12 May 2009

JeOS, Oracle XE and VMware on MacOS X

Last week I installed Ubuntu JeOS (Just Enough Operating System) on VMWare Fusion. JeOS is a slimmed-down version of Ubuntu specifically made for installation in a virtual machine so that it has a much smaller footprint than the normal Ubuntu distribution. Anyway, I did this so that I'd have a VM with a smaller footprint that I can use on my MacBook Pro for development and testing.

After setting up JeOS, I installed Oracle XE, a slimmed down version of Oracle that is free for development and distribution. I used these instructions for installing Oracle XE on Ubuntu but there were some catches, namely that by default the web application for Oracle XE was bound to the localhost, i.e., I couldn't see the web app from Firefox in MacOS X. This was easily remedied via this comment on a blog post about this very topic:

Set up the environment on JeOS to use sqlplus:

export ORACLE_HOME=/usr/lib/oracle/xe/app/oracle/product/10.2.0/server
export PATH=${PATH}:${ORACLE_HOME}/bin

Now use the Oracle sqlplus command-line utility to alter a setting that disables local-only access to Apex. Below is the command to run:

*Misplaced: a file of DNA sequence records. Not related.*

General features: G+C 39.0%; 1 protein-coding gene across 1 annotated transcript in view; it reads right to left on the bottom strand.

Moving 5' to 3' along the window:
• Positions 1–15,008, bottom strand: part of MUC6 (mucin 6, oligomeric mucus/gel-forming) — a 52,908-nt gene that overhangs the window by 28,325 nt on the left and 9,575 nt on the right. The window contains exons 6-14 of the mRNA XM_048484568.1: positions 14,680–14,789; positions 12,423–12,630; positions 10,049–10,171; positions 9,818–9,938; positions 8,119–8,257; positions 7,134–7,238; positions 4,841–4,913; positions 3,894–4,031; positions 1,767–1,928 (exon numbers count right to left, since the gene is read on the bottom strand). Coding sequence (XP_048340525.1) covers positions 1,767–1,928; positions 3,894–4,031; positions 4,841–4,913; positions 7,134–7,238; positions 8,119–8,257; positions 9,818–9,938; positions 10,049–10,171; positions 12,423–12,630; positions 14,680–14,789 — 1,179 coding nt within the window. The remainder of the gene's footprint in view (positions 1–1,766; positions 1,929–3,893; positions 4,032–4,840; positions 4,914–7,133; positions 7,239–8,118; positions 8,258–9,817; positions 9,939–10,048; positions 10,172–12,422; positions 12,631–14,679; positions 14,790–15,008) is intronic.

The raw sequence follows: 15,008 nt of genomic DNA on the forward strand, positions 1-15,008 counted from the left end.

$ sqlplus system@xe
Enter password: SYSTEM_password


Now that I could access the Apex webapp ( that is installed with Oracle XE and I was able to use Apex create a user for myself. After this, I could access Oracle XE from MacOS X.

This setup has been working very well for me until today. For no apparent reason, the networking in JeOS went flaky and I could not access the outside world at all. I switched between NAT and host-only networking in VMWare multiple times, rebooting the VM each time - no dice. I upgraded to the latest VMWare Fusion - no dice. I could SSH into the VM from MacOS but that was it. No commands from JeOS would reach the outside world. So on a whim, I reran the vmware-install.pl script again and after that the networking seems to work again. I still have no idea why this happened which is a bit troubling. I don't want to just blindly keep running the install script again with no idea why it's fixing this networking issue.


I guess the networking issue is common enough that Fusion provides a script to restart everything underneath of Fusion, e.g.:

/Library/Application\ Support/VMware\ Fusion/boot.sh --restart

Also, there's a good document available for Understanding Networking in VMware Fusion if you're interested. It's brief and to the point.


  1. See here:


  2. Your setup basically creates layers over layers of threads... I think you should use a more efficient vmware monitoring system to manage the complexity.

  3. This is only for development purposes, so the layers of threads are not a central concern.